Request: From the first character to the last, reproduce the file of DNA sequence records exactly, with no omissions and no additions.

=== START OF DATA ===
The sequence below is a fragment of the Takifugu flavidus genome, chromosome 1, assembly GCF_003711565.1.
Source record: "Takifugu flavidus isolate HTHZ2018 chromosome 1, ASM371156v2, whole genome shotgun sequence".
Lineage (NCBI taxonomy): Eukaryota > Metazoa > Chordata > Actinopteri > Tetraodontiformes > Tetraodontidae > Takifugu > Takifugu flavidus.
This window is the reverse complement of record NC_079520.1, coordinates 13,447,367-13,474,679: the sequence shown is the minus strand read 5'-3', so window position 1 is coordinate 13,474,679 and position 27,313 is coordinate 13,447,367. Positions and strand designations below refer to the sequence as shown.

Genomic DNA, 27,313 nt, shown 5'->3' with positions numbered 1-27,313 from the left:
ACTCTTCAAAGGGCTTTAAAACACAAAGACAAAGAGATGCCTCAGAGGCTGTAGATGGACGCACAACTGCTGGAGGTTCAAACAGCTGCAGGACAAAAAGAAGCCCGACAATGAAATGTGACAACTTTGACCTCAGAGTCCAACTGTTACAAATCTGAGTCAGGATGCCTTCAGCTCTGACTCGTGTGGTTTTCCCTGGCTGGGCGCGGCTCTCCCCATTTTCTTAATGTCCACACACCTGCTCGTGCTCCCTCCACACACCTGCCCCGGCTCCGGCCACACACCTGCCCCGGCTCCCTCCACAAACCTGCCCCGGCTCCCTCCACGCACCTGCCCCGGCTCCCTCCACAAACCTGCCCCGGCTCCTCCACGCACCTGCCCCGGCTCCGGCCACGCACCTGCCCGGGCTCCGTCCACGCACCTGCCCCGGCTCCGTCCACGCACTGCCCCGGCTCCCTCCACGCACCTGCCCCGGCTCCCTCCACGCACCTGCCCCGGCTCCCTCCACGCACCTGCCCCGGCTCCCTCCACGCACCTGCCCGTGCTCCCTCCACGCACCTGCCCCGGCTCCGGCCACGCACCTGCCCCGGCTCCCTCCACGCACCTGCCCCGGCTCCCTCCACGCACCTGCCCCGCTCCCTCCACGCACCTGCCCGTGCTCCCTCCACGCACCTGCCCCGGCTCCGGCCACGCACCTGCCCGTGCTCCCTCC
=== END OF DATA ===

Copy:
The sequence below is a fragment of the Takifugu flavidus genome, chromosome 1, assembly GCF_003711565.1.
Source record: "Takifugu flavidus isolate HTHZ2018 chromosome 1, ASM371156v2, whole genome shotgun sequence".
Lineage (NCBI taxonomy): Eukaryota > Metazoa > Chordata > Actinopteri > Tetraodontiformes > Tetraodontidae > Takifugu > Takifugu flavidus.
This window is the reverse complement of record NC_079520.1, coordinates 13,447,367-13,474,679: the sequence shown is the minus strand read 5'-3', so window position 1 is coordinate 13,474,679 and position 27,313 is coordinate 13,447,367. Positions and strand designations below refer to the sequence as shown.

Genomic DNA, 27,313 nt, shown 5'->3' with positions numbered 1-27,313 from the left:
ACTCTTCAAAGGGCTTTAAAACACAAAGACAAAGAGATGCCTCAGAGGCTGTAGATGGACGCACAACTGCTGGAGGTTCAAACAGCTGCAGGACAAAAAGAAGCCCGACAATGAAATGTGACAACTTTGACCTCAGAGTCCAACTGTTACAAATCTGAGTCAGGATGCCTTCAGCTCTGACTCGTGTGGTTTTCCCTGGCTGGGCGCGGCTCTCCCCATTTTCTTAATGTCCACACACCTGCTCGTGCTCCCTCCACACACCTGCCCCGGCTCCGGCCACACACCTGCCCCGGCTCCCTCCACAAACCTGCCCCGGCTCCCTCCACGCACCTGCCCCGGCTCCCTCCACAAACCTGCCCCGGCTCCTCCACGCACCTGCCCCGGCTCCGGCCACGCACCTGCCCGGGCTCCGTCCACGCACCTGCCCCGGCTCCGTCCACGCACTGCCCCGGCTCCCTCCACGCACCTGCCCCGGCTCCCTCCACGCACCTGCCCCGGCTCCCTCCACGCACCTGCCCCGGCTCCCTCCACGCACCTGCCCGTGCTCCCTCCACGCACCTGCCCCGGCTCCGGCCACGCACCTGCCCCGGCTCCCTCCACGCACCTGCCCCGGCTCCCTCCACGCACCTGCCCCGCTCCCTCCACGCACCTGCCCGTGCTCCCTCCACGCACCTGCCCCGGCTCCGGCCACGCACCTGCCCGTGCTCCCTCC